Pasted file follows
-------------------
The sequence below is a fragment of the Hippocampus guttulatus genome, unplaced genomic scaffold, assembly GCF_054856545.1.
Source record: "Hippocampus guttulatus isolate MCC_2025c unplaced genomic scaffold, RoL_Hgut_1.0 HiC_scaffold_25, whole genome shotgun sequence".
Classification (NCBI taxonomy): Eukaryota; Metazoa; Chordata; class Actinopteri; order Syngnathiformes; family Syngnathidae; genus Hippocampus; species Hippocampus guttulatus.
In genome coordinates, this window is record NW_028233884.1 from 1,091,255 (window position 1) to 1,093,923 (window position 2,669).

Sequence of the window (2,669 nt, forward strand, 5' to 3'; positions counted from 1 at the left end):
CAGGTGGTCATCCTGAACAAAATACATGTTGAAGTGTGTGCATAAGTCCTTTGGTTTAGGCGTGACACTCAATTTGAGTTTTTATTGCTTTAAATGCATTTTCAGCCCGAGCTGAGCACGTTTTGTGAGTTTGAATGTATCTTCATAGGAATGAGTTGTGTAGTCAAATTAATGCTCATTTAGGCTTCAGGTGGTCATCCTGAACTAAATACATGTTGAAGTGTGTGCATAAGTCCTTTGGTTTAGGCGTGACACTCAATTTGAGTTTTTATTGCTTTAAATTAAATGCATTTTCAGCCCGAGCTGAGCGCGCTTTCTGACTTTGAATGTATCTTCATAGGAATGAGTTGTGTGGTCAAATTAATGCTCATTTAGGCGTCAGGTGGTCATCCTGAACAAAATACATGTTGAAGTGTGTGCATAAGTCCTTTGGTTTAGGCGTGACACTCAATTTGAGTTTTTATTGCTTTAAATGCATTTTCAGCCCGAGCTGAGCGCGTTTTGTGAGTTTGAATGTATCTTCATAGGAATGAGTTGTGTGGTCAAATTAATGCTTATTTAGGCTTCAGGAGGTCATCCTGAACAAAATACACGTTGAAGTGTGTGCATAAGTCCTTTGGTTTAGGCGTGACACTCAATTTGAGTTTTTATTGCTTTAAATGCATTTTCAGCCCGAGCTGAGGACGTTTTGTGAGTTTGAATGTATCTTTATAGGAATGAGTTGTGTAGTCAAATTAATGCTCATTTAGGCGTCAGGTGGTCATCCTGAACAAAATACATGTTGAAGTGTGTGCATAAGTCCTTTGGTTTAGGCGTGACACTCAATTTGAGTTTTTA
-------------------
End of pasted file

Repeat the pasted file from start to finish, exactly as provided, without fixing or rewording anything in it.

The sequence below is a fragment of the Hippocampus guttulatus genome, unplaced genomic scaffold, assembly GCF_054856545.1.
Source record: "Hippocampus guttulatus isolate MCC_2025c unplaced genomic scaffold, RoL_Hgut_1.0 HiC_scaffold_25, whole genome shotgun sequence".
Classification (NCBI taxonomy): Eukaryota; Metazoa; Chordata; class Actinopteri; order Syngnathiformes; family Syngnathidae; genus Hippocampus; species Hippocampus guttulatus.
In genome coordinates, this window is record NW_028233884.1 from 1,091,255 (window position 1) to 1,093,923 (window position 2,669).

Sequence of the window (2,669 nt, forward strand, 5' to 3'; positions counted from 1 at the left end):
CAGGTGGTCATCCTGAACAAAATACATGTTGAAGTGTGTGCATAAGTCCTTTGGTTTAGGCGTGACACTCAATTTGAGTTTTTATTGCTTTAAATGCATTTTCAGCCCGAGCTGAGCACGTTTTGTGAGTTTGAATGTATCTTCATAGGAATGAGTTGTGTAGTCAAATTAATGCTCATTTAGGCTTCAGGTGGTCATCCTGAACTAAATACATGTTGAAGTGTGTGCATAAGTCCTTTGGTTTAGGCGTGACACTCAATTTGAGTTTTTATTGCTTTAAATTAAATGCATTTTCAGCCCGAGCTGAGCGCGCTTTCTGACTTTGAATGTATCTTCATAGGAATGAGTTGTGTGGTCAAATTAATGCTCATTTAGGCGTCAGGTGGTCATCCTGAACAAAATACATGTTGAAGTGTGTGCATAAGTCCTTTGGTTTAGGCGTGACACTCAATTTGAGTTTTTATTGCTTTAAATGCATTTTCAGCCCGAGCTGAGCGCGTTTTGTGAGTTTGAATGTATCTTCATAGGAATGAGTTGTGTGGTCAAATTAATGCTTATTTAGGCTTCAGGAGGTCATCCTGAACAAAATACACGTTGAAGTGTGTGCATAAGTCCTTTGGTTTAGGCGTGACACTCAATTTGAGTTTTTATTGCTTTAAATGCATTTTCAGCCCGAGCTGAGGACGTTTTGTGAGTTTGAATGTATCTTTATAGGAATGAGTTGTGTAGTCAAATTAATGCTCATTTAGGCGTCAGGTGGTCATCCTGAACAAAATACATGTTGAAGTGTGTGCATAAGTCCTTTGGTTTAGGCGTGACACTCAATTTGAGTTTTTA